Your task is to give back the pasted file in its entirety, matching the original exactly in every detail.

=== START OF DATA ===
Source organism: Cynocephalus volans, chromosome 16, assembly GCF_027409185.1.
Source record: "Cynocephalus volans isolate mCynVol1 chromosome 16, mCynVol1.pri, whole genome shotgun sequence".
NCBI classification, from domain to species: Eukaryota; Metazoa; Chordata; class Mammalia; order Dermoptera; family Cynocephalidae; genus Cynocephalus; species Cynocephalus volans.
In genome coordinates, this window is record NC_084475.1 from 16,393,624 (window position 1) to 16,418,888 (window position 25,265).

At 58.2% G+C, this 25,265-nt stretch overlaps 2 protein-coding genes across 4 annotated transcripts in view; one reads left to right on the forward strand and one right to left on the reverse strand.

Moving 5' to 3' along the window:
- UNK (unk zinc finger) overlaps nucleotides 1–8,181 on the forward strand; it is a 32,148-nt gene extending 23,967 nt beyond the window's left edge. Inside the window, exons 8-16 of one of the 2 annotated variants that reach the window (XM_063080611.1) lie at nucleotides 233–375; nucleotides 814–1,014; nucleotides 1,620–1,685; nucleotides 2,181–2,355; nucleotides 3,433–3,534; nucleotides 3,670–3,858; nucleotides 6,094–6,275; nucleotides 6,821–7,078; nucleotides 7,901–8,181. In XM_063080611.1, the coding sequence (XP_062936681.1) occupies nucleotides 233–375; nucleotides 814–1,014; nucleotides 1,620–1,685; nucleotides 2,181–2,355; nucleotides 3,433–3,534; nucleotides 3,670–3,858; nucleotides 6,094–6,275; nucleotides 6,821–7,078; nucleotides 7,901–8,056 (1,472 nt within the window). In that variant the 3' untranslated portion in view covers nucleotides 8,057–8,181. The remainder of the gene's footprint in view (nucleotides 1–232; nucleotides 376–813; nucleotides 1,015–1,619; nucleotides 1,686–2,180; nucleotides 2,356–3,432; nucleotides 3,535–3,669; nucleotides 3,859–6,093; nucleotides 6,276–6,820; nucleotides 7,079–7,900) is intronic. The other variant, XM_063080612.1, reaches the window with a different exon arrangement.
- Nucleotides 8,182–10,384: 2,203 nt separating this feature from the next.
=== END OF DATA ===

Source organism: Cynocephalus volans, chromosome 16, assembly GCF_027409185.1.
Source record: "Cynocephalus volans isolate mCynVol1 chromosome 16, mCynVol1.pri, whole genome shotgun sequence".
NCBI classification, from domain to species: Eukaryota; Metazoa; Chordata; class Mammalia; order Dermoptera; family Cynocephalidae; genus Cynocephalus; species Cynocephalus volans.
In genome coordinates, this window is record NC_084475.1 from 16,393,624 (window position 1) to 16,418,888 (window position 25,265).

At 58.2% G+C, this 25,265-nt stretch overlaps 2 protein-coding genes across 4 annotated transcripts in view; one reads left to right on the forward strand and one right to left on the reverse strand.

Moving 5' to 3' along the window:
- UNK (unk zinc finger) overlaps nucleotides 1–8,181 on the forward strand; it is a 32,148-nt gene extending 23,967 nt beyond the window's left edge. Inside the window, exons 8-16 of one of the 2 annotated variants that reach the window (XM_063080611.1) lie at nucleotides 233–375; nucleotides 814–1,014; nucleotides 1,620–1,685; nucleotides 2,181–2,355; nucleotides 3,433–3,534; nucleotides 3,670–3,858; nucleotides 6,094–6,275; nucleotides 6,821–7,078; nucleotides 7,901–8,181. In XM_063080611.1, the coding sequence (XP_062936681.1) occupies nucleotides 233–375; nucleotides 814–1,014; nucleotides 1,620–1,685; nucleotides 2,181–2,355; nucleotides 3,433–3,534; nucleotides 3,670–3,858; nucleotides 6,094–6,275; nucleotides 6,821–7,078; nucleotides 7,901–8,056 (1,472 nt within the window). In that variant the 3' untranslated portion in view covers nucleotides 8,057–8,181. The remainder of the gene's footprint in view (nucleotides 1–232; nucleotides 376–813; nucleotides 1,015–1,619; nucleotides 1,686–2,180; nucleotides 2,356–3,432; nucleotides 3,535–3,669; nucleotides 3,859–6,093; nucleotides 6,276–6,820; nucleotides 7,079–7,900) is intronic. The other variant, XM_063080612.1, reaches the window with a different exon arrangement.
- Nucleotides 8,182–10,384: 2,203 nt separating this feature from the next.